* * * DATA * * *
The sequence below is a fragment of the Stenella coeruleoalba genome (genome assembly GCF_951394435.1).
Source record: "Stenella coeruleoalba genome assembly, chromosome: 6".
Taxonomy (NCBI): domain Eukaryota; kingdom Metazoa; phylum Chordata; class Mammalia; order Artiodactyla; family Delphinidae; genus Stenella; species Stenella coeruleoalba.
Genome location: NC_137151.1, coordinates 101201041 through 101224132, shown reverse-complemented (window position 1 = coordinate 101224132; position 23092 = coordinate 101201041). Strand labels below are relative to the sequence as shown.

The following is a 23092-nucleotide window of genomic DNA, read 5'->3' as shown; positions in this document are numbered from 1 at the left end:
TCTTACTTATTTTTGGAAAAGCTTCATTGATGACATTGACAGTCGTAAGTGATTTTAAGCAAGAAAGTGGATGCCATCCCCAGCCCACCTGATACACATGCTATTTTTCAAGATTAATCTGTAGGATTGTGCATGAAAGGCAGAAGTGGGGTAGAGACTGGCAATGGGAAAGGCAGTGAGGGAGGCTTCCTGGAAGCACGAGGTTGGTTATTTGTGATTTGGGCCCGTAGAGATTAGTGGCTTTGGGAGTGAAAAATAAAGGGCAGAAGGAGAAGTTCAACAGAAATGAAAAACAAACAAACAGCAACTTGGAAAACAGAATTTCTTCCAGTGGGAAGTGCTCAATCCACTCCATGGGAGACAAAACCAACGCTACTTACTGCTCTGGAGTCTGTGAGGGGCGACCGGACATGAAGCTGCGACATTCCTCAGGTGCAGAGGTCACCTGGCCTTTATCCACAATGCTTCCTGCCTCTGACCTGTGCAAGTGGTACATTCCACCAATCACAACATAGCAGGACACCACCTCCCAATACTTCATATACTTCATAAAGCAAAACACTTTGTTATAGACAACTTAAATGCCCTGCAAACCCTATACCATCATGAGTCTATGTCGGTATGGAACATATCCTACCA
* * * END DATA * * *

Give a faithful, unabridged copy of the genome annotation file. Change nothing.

The sequence below is a fragment of the Stenella coeruleoalba genome (genome assembly GCF_951394435.1).
Source record: "Stenella coeruleoalba genome assembly, chromosome: 6".
Taxonomy (NCBI): domain Eukaryota; kingdom Metazoa; phylum Chordata; class Mammalia; order Artiodactyla; family Delphinidae; genus Stenella; species Stenella coeruleoalba.
Genome location: NC_137151.1, coordinates 101201041 through 101224132, shown reverse-complemented (window position 1 = coordinate 101224132; position 23092 = coordinate 101201041). Strand labels below are relative to the sequence as shown.

The following is a 23092-nucleotide window of genomic DNA, read 5'->3' as shown; positions in this document are numbered from 1 at the left end:
TCTTACTTATTTTTGGAAAAGCTTCATTGATGACATTGACAGTCGTAAGTGATTTTAAGCAAGAAAGTGGATGCCATCCCCAGCCCACCTGATACACATGCTATTTTTCAAGATTAATCTGTAGGATTGTGCATGAAAGGCAGAAGTGGGGTAGAGACTGGCAATGGGAAAGGCAGTGAGGGAGGCTTCCTGGAAGCACGAGGTTGGTTATTTGTGATTTGGGCCCGTAGAGATTAGTGGCTTTGGGAGTGAAAAATAAAGGGCAGAAGGAGAAGTTCAACAGAAATGAAAAACAAACAAACAGCAACTTGGAAAACAGAATTTCTTCCAGTGGGAAGTGCTCAATCCACTCCATGGGAGACAAAACCAACGCTACTTACTGCTCTGGAGTCTGTGAGGGGCGACCGGACATGAAGCTGCGACATTCCTCAGGTGCAGAGGTCACCTGGCCTTTATCCACAATGCTTCCTGCCTCTGACCTGTGCAAGTGGTACATTCCACCAATCACAACATAGCAGGACACCACCTCCCAATACTTCATATACTTCATAAAGCAAAACACTTTGTTATAGACAACTTAAATGCCCTGCAAACCCTATACCATCATGAGTCTATGTCGGTATGGAACATATCCTACCA